Adobe’s Photography Program is due to go live this week. It’s not there yet though, perhaps because they’ve been busy rolling out updates to Lightroom and Camera Raw.
I have been able to answer one question I had: will I be able to install Photography Program on my laptop as well as my desktop under a single licence? Well, yes I can. As a single licence user, the Adobe licence Terms include the following:
2. Software License; Membership.
2.1.3 Portable or Home Computer Use. Subject to the restrictions set forth in Section 2.1.4, the primary user of the Computer on which the Software is installed under Section 2.1 (“Primary User”) may install a second copy of the Software for his or her exclusive use on either a portable Computer or a Computer located at his or her home, provided that the Software on the portable or home Computer is not used at the same time as the Software on the primary Computer.
Also, I notice that the Adobe Subscription Terms allow me a 30-day cancellation period, which is reassuring, and gives me a deadline to finish my evaluation of the Program!
Ferry journeys have lots of idle moments. Here are some of mine from a recent trip up the coast of Labrador, Canada (all with iPhone, Hipstamatic, Gsquad lens, Blackeys SuperGrain film):
Adobe has responded to concerns from the photography community over its policy of moving to Cloud-based applications and licencing these in suites or expensive single apps. For most photographers a suite of professional Adobe apps would lie unused; what we need is some combination of Lightroom and Photoshop. Well, Adobe’s response is the Photography Program.
Since I already have a licence for Photoshop I can migrate to this Cloud offering for £7.14 per month plus VAT. That’s £8.57 at 20% tax.
What will I get? I’ll have Photoshop and Lightroom installed on my PC and continually upgraded with the latest features and bug-fixes. I can use them stand-alone but I’ll need to connect to the Internet at least once a month to renew the licence (shouldn’t be a problem). I’ll also get some Cloud storage (could be useful) and a Behance Pro subscription. Behance is a template-based Web site builder and publisher, which has the potential to replace my existing Web site host using my existing URL.
What I don’t know is whether the Photography Program licence will cover both my desktop and laptop computers or whether I’ll need 2 licences, but let’s assume 1 licence will cover me, so what are the costs?
At the moment I pay £5.80 /month for Web hosting. Upgrading Photoshop and Lightroom costs me about £8 /month (that’s £200 every couple of years), i.e. a total of £13.80 /month. I should be able to replace these costs with a Photography Program subscription of £8.57. Sounds good economically!
But what happens if I decide to stop my subscription? In a month my licence will expire and I won’t be able to use the applications. I can always revert back to my stand-alone licences, but in a few years time they will be out of date and unsupported. My files will be on my local computer so I won’t lose them but I will lose the synced versions in the Cloud. I know from my use of other Cloud services such as Google Drive that having Internet access to some files is very useful at times, so I might find myself coming to rely on this service.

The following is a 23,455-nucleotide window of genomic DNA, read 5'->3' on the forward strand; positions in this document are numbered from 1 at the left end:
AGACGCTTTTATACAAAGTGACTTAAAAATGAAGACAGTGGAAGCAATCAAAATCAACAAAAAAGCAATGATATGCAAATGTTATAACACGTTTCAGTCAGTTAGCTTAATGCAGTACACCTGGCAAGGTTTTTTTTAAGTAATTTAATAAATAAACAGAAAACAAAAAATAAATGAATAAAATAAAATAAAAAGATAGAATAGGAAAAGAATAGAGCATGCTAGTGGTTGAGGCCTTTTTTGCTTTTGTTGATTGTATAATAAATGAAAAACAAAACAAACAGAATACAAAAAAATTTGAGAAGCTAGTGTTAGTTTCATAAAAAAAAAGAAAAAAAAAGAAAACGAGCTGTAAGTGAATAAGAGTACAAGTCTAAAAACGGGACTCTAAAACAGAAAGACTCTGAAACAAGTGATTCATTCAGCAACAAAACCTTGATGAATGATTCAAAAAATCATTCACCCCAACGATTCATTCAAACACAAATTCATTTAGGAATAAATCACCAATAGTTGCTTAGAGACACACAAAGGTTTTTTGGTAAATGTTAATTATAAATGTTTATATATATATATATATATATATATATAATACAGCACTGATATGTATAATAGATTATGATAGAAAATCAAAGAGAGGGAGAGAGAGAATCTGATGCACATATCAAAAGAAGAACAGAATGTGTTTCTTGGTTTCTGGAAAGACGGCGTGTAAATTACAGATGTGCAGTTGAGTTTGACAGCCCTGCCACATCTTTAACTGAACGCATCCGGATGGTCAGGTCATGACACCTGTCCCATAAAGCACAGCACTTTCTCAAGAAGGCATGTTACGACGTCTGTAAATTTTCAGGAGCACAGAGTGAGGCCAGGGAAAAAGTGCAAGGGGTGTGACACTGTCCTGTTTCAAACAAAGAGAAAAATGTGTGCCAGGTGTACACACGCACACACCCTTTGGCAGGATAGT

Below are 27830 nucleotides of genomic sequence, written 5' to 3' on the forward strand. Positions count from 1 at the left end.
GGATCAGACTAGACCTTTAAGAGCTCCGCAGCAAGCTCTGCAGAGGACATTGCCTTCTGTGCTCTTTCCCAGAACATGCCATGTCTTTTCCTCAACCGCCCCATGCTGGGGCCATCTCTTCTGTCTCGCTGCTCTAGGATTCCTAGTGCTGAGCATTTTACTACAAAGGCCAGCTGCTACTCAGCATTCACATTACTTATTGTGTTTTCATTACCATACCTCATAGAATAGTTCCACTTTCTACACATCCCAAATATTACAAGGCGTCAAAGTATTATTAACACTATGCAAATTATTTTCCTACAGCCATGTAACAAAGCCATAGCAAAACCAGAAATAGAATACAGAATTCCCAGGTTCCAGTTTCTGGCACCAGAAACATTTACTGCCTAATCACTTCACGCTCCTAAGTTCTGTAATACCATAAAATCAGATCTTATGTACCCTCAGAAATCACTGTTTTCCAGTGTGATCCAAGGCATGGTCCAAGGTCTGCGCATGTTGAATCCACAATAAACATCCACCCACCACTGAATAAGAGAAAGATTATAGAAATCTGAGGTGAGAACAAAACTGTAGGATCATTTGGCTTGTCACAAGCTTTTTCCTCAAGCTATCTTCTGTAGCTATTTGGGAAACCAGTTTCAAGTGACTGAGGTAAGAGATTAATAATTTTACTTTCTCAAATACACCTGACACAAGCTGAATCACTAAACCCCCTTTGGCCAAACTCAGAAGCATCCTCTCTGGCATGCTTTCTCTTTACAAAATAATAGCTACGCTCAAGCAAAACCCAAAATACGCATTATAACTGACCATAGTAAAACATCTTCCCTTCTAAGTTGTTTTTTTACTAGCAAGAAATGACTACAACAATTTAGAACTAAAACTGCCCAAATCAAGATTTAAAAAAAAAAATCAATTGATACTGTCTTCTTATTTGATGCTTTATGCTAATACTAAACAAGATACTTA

Alternatives: my use of Photoshop has diminished due to the functionality in Lightroom but I still use it for individual images where masking and layering is needed, so could I find an alternative? There are several candidates but could I cope with the evaluation and learning-curve process? Preferably not! There is an excellent alternative to Lightroom: Capture One Pro, but I have to either keep Lightroom for my past catalogue of work or find a way of migrating every image to C1 – not an inviting prospect without mature migration tools. And I’d rather be doing photography than fussing with the technology.
Another unknown is whether I can get enough functionality from Behance to replace my existing site, or will I need to continue to run a stand-alone site? If so I will need another URL at additional cost so why bother with Behance? Maintaining my existing site makes the economics unfavorable and I’d quite like an easier-to-maintain site anyway. I will only know the answer to this one by trying it.
So Adobe’s Photography Program is looking enticing. I shall investigate further by taking out a subscription when it becomes available and report on progress, warts an’ all, on this blog over the next few months. (Deep breath…)
I’m increasingly playing with low fidelity photography these days; I’m especially drawn to a few combinations of lenses and films in Hipstamatic on the iPhone. And with the demise of the iphoneography blog, I decided to add a lofi section to my own blog. There is still the excellent Life in LoFi blog of course.
- Taken in a local cafe in 2012. iPhone+Hipstamatic app, Kaimal Mark II Lens, Kodot XGrizzled Film, No Flash. Copyright Malcolm Raggett
There are several apps to choose from apart from the built-in camera app. I’ve opted for Hipstamatic as this offers hundreds of combinations of lenses and films. Plus, I like the square format.
- Airstream Cafe, London, 2012. iPhone+Hipstamatic app, Kaimal Mark II Lens, Cano Cafenol Film, No Flash. Copyright Malcolm Raggett
I realised I needed to find a few combinations that suited my style of photography. I’m not keen on nostalgia but I like desaturated colour and black & white. Fancy borders can sometimes be useful to add character and provide a unity to a set of pictures, though some of the Hipstamatic films go a bit overboard. Generally, the simpler the better!
- Windmillls, local garden centre, 2011. iPhone+Hipstamatic app, Kaimal Mark II Lens, BlacKeys SuperGrain Film, No Flash. I tried the image in colour but found it overpowering, prefering the abstract quality of black & white. Copyright Malcolm Raggett